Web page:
In a business environment where competition, employees and teams are becoming more global, and stakeholder groups are more diverse, what are the characteristics of an effective business leader in the 21st century? And where do women fit into this picture?
Catalyst, the non-profit group that aims to expand opportunities for women in business, has published a new study on October 13 that looks at the obstacles male and female high-potential employees experience as their careers advance.
On October 12, the Financial Times published the next Women at the Top page as part of its flagship project on female business leadership.
Last week, 31-year-old Chelsea Clinton joined the board of internet giant IAC/InterActive Corp, the parent of Match.com and CitySearch. This has sparked a lot of interest from right-leaning op-ed columnists, bloggers and tweeters, who have been quick to throw up their collective hands in horror. Her appointment is easy prey to accusations of cosiness: Barry Diller, high-profile media mogul and IAC senior executive, is known to have supported both Bill and Hillary Clinton’s independent runs for the US presidency.
Kristin Forbes has experience at the top of two professions: academia and policy. She is a tenured professor at MIT’s Sloan School of Management and used to serve as a member of the White House’s Council of Economic Advisers, where she was the youngest person to ever hold that position. The mother of three has also recently been honoured as a “Young Global Leader” as part of the World Economic Forum at Davos.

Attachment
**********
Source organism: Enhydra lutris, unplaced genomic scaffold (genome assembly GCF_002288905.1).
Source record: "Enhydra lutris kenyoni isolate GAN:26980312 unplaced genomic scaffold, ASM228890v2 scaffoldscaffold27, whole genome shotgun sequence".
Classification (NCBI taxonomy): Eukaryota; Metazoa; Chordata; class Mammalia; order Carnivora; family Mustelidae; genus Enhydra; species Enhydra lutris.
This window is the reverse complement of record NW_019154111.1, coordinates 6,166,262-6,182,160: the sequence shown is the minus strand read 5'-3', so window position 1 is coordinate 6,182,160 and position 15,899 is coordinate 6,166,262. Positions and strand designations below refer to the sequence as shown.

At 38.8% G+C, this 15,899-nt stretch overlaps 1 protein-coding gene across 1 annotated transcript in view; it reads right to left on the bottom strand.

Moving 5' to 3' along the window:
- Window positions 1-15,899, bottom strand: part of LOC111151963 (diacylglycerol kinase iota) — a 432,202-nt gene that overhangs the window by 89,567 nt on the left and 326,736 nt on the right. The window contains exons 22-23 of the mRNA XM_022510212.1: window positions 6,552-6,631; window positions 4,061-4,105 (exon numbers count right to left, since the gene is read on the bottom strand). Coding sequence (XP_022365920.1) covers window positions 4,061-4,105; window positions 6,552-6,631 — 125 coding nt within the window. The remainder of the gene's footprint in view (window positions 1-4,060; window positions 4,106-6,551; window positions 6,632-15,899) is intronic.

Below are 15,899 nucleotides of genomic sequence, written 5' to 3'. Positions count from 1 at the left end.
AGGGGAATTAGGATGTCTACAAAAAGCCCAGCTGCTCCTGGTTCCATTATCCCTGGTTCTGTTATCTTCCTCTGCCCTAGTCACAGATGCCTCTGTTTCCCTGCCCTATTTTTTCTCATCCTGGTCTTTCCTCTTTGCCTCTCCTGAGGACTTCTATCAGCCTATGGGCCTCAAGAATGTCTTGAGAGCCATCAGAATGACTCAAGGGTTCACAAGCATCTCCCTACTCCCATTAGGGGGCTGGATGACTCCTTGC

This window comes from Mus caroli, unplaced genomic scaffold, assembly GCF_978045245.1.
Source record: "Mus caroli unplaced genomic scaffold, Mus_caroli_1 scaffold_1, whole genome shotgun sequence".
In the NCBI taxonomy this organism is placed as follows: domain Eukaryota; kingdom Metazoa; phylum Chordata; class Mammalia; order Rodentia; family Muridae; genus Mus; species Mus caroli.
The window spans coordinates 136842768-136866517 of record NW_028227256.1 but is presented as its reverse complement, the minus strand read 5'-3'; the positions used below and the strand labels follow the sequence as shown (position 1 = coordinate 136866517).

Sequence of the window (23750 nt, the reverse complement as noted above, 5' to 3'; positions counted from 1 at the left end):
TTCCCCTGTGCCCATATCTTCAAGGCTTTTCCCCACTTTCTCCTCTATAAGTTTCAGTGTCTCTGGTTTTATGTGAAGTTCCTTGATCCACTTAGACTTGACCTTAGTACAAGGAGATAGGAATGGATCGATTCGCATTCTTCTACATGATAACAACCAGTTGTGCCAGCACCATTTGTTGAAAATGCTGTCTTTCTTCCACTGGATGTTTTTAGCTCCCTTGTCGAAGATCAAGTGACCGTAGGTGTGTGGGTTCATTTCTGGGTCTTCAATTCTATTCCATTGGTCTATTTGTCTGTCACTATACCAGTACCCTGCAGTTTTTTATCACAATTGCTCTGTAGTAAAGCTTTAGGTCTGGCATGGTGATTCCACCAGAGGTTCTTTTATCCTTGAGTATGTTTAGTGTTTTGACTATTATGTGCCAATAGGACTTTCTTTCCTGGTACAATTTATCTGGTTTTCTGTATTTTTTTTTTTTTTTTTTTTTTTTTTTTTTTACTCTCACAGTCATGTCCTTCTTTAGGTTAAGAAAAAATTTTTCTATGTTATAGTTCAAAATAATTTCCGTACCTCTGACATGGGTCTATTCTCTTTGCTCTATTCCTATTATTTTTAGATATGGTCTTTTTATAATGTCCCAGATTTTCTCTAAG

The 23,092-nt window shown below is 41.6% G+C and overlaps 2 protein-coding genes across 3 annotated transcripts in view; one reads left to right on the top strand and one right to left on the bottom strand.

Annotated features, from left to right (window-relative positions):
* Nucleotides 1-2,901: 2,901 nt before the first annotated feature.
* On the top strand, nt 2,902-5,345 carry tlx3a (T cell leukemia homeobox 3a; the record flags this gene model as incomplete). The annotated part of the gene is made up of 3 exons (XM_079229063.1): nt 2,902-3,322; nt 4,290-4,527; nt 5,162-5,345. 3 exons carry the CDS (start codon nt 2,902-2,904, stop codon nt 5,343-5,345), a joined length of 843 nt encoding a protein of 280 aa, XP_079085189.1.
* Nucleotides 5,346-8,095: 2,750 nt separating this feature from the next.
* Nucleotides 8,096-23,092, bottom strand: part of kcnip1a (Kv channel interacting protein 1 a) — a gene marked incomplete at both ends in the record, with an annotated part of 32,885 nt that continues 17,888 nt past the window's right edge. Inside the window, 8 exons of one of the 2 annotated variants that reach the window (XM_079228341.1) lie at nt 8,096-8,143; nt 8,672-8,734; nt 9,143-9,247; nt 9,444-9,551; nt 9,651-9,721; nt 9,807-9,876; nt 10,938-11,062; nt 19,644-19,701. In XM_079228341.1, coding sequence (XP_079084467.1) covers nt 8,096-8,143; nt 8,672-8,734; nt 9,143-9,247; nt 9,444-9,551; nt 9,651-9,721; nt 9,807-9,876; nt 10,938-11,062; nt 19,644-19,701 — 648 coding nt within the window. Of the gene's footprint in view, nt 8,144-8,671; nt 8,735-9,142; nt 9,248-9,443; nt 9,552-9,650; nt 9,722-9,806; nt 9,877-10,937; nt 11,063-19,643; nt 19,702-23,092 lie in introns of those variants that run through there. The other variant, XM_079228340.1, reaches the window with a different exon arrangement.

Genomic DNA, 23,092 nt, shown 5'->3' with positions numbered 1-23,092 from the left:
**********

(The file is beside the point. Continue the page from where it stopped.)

So another tribute to women: the first Nobel peace prize for any woman in seven years goes to three women. It seems the Nobel committee in Oslo has done a broad sweep of female achievement since it gave the prize to another African woman in 2004.
A new study by Hay Group, the management consultancy, reports that male non-executive directors in Europe’s largest companies are paid an average of 7 per cent more than female non-execs.
According to the Bureau of Labor Statistics, last year, women made up less than a third of personal financial advisors, 35 per cent of financial analysts and 39 per cent of workers in the securities, commodities, and fund management business. Similarly, the 2010 Catalyst Census of Women Executive Officers found that women comprised less than a quarter of all senior officers in the financial services and insurance industries. It is an imbalance that many companies are keen to rectify.
How does a woman respond when she’s being recruited for a top job that may prove to be just too much of a stretch? And how is that different from how a man reacts in the same circumstances?
Meg Whitman, who was appointed chief executive of Hewlett-Packard on 22 September 2011, last week announced that she would be drawing a salary of only $1. Her severance package, meanwhile, is just $1.50. Contrast this with outgoing boss Leo Apotheker’s severance package, which is estimated at $13.5m. This is a man who has presided over a fall of 46 per cent – worth about $40bn – in his company’s share value during his 11-month tenure.